Encyclopedia / C / Craniosynostosis



A congenital disorder in which premature closure of the sutures (gaps) on the skull results in an abnormally shaped head. The severity of symptoms and shape of the skull depend on which bones are affected. Synostosis means a union of adjacent bones.

Synonyms include: craniostenosis, plagiocephaly, scaphocephaly, and trigonocephaly.


Craniosynostosis consists of deformities of the skull resulting from premature closure of the gaps, or sutures, between the skull bones.

Normally, the bones of the skull are not joined at birth, allowing the head to grow evenly. In individuals with craniosynostosis, the sutures where the skull bones meet have closed, or close prematurely. As a result, the expanding skull bones grow abnormally, and the abnormal skull shape becomes more pronounced as the infant grows. The shape is dependent on which sutures have closed, and various abnormalities have specific names.

Acrocephaly, oxycephaly, turricephaly denote a pointed (high) head, caused by the premature closure of all sutures.

Brachycephaly denotes an abnormally short, squat skull, caused by the premature closure of the two coronal sutures, which cross the top front portion of the skull, width-wise.

Dolichocephaly and scaphocephaly denote an abnormally long front-to-back distance of the skull, caused when the sagittal suture, which runs lengthwise along the top of the skull, is closed.

Plagiocephaly denotes a somewhat lopsided, asymmetric, pointed appearance, caused by premature closure of sutures that cross the top of the skull widthwise (coronal sutures in the front, lambdoidal sutures in the back), on only one side.

Trigonocephaly denotes a triangular shape at the top of the skull, caused by the closing of the metopic suture, which runs lengthwise along the top front of the skull, forward of the sagittal suture and anterior fontanelle (the "soft spot" at the top front portion of an infant's skull).


Craniosynostosis is estimated to occur in one in 2,000 live births. The cause is unknown in most children. However, genetic syndromes account for 10 to 20 percent of cases.

More than 50 craniosynostosis syndromes and more than 20 conditions in which craniosynostosis is a secondary or occasional feature have been described.

Craniosynostosis should not be confused with much more common, mild changes in skull shape that result from prolonged periods in one position. This condition is called positional skull flattening. With the current recommendation for infants to sleep on their backs, some infants develop a flattened occiput (back of the skull). Similarly, some children develop lateral flattening if they lay on their side too long without rotation. Parents should change the infant’s position while awake to reduce the risk of flattening. This is a benign condition and rarely requires any intervention except change in position more frequently and occasionally a helmet.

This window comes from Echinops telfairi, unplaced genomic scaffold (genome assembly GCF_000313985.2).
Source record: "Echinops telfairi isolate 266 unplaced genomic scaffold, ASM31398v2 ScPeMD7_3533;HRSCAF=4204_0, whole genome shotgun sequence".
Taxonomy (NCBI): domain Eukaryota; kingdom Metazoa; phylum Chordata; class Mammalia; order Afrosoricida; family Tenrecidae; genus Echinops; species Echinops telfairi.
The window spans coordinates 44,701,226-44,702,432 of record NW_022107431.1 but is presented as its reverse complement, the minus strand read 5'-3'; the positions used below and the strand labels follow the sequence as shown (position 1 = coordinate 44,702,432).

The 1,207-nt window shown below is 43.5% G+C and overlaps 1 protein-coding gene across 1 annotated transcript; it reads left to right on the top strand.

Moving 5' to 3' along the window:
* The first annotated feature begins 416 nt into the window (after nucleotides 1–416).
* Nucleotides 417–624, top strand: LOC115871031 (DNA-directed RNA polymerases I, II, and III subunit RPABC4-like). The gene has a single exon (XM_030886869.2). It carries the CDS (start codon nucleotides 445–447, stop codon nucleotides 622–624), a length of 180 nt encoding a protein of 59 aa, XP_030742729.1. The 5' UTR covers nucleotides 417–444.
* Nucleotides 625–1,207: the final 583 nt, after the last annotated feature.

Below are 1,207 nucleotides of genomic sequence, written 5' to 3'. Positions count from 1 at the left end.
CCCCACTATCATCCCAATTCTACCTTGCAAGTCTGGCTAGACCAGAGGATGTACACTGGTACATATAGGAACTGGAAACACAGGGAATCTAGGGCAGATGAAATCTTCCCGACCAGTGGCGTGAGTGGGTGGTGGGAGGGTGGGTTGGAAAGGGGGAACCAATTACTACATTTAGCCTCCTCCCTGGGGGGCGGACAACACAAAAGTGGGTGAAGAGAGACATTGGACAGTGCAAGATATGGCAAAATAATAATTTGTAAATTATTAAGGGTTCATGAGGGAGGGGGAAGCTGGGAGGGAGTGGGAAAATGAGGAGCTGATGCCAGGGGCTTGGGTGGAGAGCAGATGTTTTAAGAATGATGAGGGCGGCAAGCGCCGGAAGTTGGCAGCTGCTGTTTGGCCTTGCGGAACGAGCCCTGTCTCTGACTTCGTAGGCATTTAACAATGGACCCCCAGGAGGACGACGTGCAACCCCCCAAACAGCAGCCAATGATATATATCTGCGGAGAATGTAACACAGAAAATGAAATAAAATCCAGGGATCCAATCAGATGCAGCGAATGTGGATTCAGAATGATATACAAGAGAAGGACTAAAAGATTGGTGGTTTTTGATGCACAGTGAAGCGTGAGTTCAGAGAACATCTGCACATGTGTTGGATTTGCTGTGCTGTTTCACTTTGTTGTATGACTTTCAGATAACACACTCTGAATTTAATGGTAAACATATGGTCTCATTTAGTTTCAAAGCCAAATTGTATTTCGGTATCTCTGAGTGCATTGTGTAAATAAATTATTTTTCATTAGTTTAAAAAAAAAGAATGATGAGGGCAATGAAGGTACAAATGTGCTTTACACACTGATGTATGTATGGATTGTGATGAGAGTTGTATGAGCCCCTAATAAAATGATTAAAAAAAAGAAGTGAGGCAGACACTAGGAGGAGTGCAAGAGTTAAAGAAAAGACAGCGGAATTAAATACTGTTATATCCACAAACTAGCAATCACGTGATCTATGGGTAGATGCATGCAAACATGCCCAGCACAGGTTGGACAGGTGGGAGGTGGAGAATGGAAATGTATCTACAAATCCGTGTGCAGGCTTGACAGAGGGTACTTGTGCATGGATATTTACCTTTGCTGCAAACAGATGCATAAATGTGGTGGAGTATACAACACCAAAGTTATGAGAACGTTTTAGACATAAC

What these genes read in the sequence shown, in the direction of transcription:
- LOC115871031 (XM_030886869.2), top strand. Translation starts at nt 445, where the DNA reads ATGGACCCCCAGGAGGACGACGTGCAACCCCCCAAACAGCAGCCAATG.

There is rarely any neurologic deficit. Mental retardation may occur in these disorders and is more likely in cases where the closure of the sutures is greatest.


Most of the cases are evident at birth, but they may also be identified at routine “well” child examinations during the first year of life. Compute Tomography (CT scanning) can identify the abnormal suture more effectively than standard plain film radiographs. Furthermore, the CT scans can be used to develop a full picture of the abnormality though three dimensional reconstructions.


Among the majority who do not exhibit neurologic complications or mental retardation, there are few complications caused by this disorder other than cosmetic and sociopsychological problems. The craniosynostoses may be treated surgically by removing the affected suture(s). These are complex procedures that require extensive planning, employing CT scan three-dimensional reconstructions and a team of physicians including neurosurgeons and anesthesiologists. Correction is usually performed in the first year of life.


What type of craniosynostosis is involved?

Which suture is involved?

Where is it located?

Is there any evidence of neurologic complications?

What treatment do you recommend?

Is surgical correction indicated?